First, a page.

The Cold War Ideology Analysis

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Onset of the Cold War: Clash of Ideologies

The Cold War is an important milestone in the world’s history; for almost 45 years it divided the world into two antipodal camps: the West-bloc headed by the USA and the Soviet-bloc led by the USSR. While its timeframe has been more or less agreed on, its origins are still a disputable matter (cf. Cox 26-27). Naturally, the difficulty in assessment and interpretation of possible factors – political, economic, military and ideological – originates in the extreme complexity of the issue: as an international affair, the Cold War, in this or that sense, influenced the whole world. Taking into account the above-mentioned complexity of the case, this assignment focuses only on one issue: the interdependence
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the Cold War an inevitable logical denouement of the soviet-American relationship, conditioned by incompatibility of ideologies from the very beginning. In the search for evidence in favour of this theory three scholarly article have been analysed.
The first article – “From the Truman Doctrine to the Second Superpower Detente” – is at the same time the oldest one chosen for this assignment. Published in 1990, the penultimate year of the Cold War, it already considers the conflict to be history and elaborates on the nature of the end of the War (viewed as such at that time). Michael Cox, already then a renowned expert on the Cold War, provides a comprehensive list of already existing theories on its character and possible preconditions and then introduces his own. To be more precise, he argues that the roots of the mutual hostility lied in the very existence of the Soviet Russia as a country with a different ideological platform: Cox believes that from the very birth of the USSR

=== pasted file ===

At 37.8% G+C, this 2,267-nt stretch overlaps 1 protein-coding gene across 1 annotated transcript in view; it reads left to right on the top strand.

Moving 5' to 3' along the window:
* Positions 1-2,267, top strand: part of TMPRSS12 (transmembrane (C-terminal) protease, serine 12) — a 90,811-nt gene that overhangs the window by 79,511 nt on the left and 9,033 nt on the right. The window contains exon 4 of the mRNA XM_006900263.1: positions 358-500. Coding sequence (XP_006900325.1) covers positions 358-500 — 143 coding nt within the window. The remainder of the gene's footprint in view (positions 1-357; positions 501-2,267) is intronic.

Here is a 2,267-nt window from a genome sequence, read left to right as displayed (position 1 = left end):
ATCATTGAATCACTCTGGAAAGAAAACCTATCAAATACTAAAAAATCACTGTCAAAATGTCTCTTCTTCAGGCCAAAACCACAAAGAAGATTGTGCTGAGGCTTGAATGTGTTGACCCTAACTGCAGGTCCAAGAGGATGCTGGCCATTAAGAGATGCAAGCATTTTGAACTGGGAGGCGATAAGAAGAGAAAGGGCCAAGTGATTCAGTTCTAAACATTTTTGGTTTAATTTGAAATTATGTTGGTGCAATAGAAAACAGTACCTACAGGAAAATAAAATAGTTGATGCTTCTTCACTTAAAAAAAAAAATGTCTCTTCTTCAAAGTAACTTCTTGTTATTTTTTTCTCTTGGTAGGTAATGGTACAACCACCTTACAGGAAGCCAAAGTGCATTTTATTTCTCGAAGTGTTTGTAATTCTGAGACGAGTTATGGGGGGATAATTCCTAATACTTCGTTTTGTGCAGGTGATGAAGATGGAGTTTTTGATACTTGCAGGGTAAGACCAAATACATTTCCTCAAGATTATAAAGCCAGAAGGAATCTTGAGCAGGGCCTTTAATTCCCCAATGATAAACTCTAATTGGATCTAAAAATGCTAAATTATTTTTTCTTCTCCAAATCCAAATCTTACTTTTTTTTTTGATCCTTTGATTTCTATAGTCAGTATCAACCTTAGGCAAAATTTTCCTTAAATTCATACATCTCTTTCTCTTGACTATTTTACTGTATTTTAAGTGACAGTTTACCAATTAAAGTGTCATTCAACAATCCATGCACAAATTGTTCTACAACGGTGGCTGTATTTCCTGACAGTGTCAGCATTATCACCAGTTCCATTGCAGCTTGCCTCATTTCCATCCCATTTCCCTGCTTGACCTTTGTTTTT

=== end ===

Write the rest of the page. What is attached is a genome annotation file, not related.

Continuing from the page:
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In his “Moscow and the Marshall Plan”, published in 1994, Geoffrey Roberts seems to have combined his research interests by writing about the origins of the Cold War and particularly the role of the USSR in it. To be more precise, he argues that the ideological shift within the Soviet Union after the World War II with the following misinterpretation of the U.S. foreign policy in general and the Marshall Plan in particular led to the USSR “embarking on its Cold War” (Roberts 1381; italics added); i.e. since “Soviet ideology, like any other, was more than a set of beliefs”, but “a language of political communication” (1382), it influenced the USSR’s reception of the Marshall Plan and led to the eventual estrangement of the two superpowers and, finally, to the Cold War. He also argues that prior to 1947 both sides – the USSR, as well as the USA – were trying to cooperate and coexist peacefully with each other (Roberts 1382).Thus, as well as Leffler, Roberts does not seem to believe in the inevitability of the Cold War proceeding only from the mutual exclusiveness of the USA’s and the USSR’s ideological natures from the very beginning. Yet, as already mentioned, the author claims that ideology was the main reason why the Soviet Union did eventually launch the conflict. However, as Roberts

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